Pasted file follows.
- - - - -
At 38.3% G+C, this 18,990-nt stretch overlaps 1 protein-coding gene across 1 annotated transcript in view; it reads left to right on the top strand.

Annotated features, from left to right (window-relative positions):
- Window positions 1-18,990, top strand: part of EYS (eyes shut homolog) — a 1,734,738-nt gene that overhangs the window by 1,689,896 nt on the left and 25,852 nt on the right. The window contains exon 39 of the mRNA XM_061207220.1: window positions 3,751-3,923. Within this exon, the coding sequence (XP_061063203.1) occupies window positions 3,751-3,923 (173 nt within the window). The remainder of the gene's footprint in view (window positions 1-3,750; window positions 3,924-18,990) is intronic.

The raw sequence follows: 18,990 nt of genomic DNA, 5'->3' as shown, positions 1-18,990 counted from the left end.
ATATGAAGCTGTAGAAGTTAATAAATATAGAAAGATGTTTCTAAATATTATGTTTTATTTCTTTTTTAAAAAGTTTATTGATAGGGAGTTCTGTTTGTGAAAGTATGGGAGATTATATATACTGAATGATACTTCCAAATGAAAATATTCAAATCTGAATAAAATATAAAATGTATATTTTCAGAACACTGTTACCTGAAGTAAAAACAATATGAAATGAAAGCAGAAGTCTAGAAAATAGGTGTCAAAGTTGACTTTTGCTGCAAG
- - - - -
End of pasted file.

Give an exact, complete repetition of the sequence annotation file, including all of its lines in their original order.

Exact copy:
At 38.3% G+C, this 18,990-nt stretch overlaps 1 protein-coding gene across 1 annotated transcript in view; it reads left to right on the top strand.

Annotated features, from left to right (window-relative positions):
- Window positions 1-18,990, top strand: part of EYS (eyes shut homolog) — a 1,734,738-nt gene that overhangs the window by 1,689,896 nt on the left and 25,852 nt on the right. The window contains exon 39 of the mRNA XM_061207220.1: window positions 3,751-3,923. Within this exon, the coding sequence (XP_061063203.1) occupies window positions 3,751-3,923 (173 nt within the window). The remainder of the gene's footprint in view (window positions 1-3,750; window positions 3,924-18,990) is intronic.

The raw sequence follows: 18,990 nt of genomic DNA, 5'->3' as shown, positions 1-18,990 counted from the left end.
ATATGAAGCTGTAGAAGTTAATAAATATAGAAAGATGTTTCTAAATATTATGTTTTATTTCTTTTTTAAAAAGTTTATTGATAGGGAGTTCTGTTTGTGAAAGTATGGGAGATTATATATACTGAATGATACTTCCAAATGAAAATATTCAAATCTGAATAAAATATAAAATGTATATTTTCAGAACACTGTTACCTGAAGTAAAAACAATATGAAATGAAAGCAGAAGTCTAGAAAATAGGTGTCAAAGTTGACTTTTGCTGCAAG